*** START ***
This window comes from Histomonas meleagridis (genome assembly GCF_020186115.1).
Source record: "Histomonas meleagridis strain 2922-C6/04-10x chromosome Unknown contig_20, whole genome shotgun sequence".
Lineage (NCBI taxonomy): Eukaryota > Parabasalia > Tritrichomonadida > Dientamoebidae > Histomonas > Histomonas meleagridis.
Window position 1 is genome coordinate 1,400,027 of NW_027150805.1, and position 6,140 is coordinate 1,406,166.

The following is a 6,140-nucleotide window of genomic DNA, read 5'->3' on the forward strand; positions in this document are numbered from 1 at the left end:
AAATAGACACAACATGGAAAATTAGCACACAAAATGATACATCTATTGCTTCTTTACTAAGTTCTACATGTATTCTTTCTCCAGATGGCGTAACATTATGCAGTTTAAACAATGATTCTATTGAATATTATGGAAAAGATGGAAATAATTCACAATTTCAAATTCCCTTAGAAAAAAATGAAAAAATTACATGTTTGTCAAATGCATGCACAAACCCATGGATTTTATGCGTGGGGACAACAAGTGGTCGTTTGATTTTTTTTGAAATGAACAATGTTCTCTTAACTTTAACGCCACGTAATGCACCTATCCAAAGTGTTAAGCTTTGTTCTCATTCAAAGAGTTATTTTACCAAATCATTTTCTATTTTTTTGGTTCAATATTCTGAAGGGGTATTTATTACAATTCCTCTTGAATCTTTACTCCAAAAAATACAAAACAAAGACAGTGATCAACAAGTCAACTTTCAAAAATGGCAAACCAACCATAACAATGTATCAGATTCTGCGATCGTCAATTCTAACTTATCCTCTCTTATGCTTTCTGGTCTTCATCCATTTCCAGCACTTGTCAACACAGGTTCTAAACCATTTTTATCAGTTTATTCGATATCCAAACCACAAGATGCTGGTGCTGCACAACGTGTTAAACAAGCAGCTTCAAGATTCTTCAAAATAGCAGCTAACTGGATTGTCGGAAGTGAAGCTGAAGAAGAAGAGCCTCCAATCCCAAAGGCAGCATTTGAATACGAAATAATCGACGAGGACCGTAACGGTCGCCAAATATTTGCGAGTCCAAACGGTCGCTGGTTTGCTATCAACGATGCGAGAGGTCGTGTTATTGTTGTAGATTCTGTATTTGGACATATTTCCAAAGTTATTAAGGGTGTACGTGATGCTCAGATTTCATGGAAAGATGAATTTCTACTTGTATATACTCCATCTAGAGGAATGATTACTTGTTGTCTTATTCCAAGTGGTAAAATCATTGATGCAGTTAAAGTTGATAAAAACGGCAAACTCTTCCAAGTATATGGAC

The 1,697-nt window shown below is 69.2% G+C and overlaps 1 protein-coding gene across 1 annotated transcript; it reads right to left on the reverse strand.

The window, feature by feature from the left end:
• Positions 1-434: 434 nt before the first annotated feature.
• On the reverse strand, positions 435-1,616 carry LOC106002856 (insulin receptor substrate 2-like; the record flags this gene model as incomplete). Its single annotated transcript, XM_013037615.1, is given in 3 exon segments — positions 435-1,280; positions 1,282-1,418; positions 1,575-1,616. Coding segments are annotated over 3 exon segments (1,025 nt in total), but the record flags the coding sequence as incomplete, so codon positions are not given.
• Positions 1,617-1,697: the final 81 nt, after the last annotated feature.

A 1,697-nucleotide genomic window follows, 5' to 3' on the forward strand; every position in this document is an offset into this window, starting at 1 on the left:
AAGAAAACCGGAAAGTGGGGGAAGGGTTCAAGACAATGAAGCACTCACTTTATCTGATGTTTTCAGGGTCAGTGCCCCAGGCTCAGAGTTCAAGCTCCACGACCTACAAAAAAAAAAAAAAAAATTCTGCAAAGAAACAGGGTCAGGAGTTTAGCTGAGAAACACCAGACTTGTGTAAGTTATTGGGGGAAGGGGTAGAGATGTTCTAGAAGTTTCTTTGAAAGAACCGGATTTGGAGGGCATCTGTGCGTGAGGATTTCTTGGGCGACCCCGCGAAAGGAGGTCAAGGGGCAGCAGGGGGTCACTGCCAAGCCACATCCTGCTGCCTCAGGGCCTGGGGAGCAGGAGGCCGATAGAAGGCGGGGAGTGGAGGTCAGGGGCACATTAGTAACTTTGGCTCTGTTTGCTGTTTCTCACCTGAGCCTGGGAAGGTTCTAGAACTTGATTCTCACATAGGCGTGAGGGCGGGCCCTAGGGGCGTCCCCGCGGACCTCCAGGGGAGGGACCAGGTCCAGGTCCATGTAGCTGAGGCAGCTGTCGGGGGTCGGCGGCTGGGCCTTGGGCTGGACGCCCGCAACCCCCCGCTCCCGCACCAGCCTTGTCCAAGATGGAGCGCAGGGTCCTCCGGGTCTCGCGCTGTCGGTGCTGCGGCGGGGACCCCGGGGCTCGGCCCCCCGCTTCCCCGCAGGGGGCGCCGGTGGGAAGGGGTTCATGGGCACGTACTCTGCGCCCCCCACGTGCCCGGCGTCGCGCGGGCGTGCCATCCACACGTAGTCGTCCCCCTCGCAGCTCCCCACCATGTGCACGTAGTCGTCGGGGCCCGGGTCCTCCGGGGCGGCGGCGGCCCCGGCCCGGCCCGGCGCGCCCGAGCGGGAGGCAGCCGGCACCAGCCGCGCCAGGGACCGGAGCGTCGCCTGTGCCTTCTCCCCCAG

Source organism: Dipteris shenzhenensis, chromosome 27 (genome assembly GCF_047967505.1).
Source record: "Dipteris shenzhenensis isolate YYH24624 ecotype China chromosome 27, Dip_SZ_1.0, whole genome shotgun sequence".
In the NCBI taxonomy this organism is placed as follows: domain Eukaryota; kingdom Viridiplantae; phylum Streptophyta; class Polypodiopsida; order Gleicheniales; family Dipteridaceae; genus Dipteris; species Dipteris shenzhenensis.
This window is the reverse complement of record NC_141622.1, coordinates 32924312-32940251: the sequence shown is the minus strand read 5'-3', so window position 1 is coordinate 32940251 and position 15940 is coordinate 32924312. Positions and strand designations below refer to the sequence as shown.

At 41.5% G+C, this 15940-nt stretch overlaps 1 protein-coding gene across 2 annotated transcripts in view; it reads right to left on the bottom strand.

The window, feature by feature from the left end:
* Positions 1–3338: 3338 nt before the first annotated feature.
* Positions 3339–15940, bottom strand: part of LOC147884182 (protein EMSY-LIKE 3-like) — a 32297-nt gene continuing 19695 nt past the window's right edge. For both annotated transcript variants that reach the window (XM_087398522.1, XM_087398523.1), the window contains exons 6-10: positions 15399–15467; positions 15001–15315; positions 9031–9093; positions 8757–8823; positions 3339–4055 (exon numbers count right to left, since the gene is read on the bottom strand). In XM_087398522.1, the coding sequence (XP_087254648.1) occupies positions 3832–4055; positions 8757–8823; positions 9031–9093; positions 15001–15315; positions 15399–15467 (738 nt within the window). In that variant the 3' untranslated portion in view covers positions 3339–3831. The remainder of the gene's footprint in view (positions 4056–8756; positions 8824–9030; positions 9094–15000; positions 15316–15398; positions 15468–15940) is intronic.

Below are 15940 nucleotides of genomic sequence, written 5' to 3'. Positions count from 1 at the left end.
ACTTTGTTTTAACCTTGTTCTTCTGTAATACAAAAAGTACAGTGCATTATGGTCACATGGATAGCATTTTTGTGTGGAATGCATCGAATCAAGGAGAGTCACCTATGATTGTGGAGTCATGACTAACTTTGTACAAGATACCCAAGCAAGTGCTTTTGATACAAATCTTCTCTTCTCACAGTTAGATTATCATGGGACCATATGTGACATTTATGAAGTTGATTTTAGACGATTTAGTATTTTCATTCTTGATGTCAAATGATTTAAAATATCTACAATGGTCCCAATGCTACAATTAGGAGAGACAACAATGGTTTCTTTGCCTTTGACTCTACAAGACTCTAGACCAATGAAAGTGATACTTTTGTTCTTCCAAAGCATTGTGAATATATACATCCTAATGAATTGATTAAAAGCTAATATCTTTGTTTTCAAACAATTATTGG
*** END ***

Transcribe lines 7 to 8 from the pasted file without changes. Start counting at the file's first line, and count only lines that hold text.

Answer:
The 1,697-nt window shown below is 69.2% G+C and overlaps 1 protein-coding gene across 1 annotated transcript; it reads right to left on the reverse strand.

The window, feature by feature from the left end: